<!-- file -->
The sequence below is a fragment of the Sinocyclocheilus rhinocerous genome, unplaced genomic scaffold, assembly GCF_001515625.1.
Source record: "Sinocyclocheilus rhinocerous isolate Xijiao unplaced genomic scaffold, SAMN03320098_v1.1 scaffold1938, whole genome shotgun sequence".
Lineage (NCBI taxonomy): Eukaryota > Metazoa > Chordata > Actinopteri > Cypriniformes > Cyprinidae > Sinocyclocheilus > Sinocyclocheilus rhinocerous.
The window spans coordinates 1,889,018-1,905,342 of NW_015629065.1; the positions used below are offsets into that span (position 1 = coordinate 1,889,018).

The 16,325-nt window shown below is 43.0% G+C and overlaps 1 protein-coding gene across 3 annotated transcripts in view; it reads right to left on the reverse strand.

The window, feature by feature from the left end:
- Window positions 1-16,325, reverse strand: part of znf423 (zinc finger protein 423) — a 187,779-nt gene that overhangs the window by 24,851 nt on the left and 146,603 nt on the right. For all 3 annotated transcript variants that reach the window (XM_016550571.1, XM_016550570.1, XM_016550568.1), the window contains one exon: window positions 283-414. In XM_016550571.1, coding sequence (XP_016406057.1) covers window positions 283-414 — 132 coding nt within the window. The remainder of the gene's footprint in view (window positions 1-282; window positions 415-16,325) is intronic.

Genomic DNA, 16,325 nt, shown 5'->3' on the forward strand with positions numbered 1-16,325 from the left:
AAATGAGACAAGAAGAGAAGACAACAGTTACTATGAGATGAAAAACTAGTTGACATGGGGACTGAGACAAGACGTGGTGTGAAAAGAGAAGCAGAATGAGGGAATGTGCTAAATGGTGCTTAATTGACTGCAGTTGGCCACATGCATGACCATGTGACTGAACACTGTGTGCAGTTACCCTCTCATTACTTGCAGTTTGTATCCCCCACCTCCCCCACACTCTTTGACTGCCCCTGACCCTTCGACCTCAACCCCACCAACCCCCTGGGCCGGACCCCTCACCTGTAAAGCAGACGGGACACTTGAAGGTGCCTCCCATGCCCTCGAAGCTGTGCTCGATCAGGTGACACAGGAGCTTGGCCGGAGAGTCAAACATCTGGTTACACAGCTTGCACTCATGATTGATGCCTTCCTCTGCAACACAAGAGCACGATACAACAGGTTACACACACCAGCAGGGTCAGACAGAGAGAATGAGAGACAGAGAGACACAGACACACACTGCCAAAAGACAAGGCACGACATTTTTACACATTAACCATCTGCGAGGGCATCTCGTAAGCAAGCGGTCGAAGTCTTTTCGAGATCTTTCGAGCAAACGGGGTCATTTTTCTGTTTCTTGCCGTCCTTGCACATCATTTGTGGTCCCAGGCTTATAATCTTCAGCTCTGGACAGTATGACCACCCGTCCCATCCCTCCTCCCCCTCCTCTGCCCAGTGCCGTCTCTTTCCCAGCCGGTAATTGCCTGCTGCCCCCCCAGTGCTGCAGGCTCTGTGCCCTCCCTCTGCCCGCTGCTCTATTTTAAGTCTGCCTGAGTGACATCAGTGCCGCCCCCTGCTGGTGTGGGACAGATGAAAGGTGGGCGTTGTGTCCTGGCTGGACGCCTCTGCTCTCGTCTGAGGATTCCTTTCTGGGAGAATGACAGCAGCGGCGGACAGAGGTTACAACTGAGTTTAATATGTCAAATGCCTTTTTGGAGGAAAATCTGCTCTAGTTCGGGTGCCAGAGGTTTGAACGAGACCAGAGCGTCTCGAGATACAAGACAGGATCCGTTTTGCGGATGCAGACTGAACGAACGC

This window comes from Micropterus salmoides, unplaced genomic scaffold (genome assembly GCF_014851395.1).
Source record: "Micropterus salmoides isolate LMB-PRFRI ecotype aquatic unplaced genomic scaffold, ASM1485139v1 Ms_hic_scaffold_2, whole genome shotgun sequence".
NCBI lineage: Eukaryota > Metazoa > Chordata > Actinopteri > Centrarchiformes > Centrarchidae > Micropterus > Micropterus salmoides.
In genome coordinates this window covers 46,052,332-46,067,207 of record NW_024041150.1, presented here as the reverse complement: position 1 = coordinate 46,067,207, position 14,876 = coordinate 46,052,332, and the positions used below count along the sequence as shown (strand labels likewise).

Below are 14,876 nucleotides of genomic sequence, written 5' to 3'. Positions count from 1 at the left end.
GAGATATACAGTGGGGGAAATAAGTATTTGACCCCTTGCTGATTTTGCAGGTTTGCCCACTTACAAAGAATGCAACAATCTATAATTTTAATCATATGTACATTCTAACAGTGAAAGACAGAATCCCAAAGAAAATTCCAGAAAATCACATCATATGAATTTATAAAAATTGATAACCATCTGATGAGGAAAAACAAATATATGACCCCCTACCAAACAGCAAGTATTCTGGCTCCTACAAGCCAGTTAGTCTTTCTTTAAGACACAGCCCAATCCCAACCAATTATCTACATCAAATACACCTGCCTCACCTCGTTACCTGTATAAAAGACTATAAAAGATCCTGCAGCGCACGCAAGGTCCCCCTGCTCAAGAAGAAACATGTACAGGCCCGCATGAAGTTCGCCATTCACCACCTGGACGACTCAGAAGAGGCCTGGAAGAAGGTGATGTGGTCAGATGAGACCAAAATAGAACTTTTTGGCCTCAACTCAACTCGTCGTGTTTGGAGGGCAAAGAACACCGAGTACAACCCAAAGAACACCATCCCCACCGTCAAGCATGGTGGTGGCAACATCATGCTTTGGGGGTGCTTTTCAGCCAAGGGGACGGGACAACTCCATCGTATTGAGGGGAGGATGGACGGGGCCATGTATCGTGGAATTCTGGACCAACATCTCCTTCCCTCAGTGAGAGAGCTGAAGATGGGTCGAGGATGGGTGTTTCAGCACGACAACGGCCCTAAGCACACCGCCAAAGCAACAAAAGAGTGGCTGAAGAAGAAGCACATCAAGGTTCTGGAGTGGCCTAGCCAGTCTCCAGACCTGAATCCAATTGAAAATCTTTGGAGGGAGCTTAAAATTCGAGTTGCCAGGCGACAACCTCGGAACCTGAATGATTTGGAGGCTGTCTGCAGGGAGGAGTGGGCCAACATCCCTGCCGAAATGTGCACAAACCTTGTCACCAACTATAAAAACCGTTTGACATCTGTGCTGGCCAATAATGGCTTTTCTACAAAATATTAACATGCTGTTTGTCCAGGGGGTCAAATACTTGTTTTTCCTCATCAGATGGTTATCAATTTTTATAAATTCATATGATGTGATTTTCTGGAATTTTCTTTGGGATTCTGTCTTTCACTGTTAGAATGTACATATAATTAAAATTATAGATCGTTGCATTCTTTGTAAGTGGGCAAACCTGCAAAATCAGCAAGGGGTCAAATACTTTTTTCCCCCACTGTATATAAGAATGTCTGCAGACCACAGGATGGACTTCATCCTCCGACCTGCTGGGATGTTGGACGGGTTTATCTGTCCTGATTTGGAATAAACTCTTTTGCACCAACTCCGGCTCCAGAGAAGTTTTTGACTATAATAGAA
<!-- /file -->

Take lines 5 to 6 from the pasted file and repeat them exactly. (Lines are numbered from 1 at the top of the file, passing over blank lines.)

The 16,325-nt window shown below is 43.0% G+C and overlaps 1 protein-coding gene across 3 annotated transcripts in view; it reads right to left on the reverse strand.

The window, feature by feature from the left end: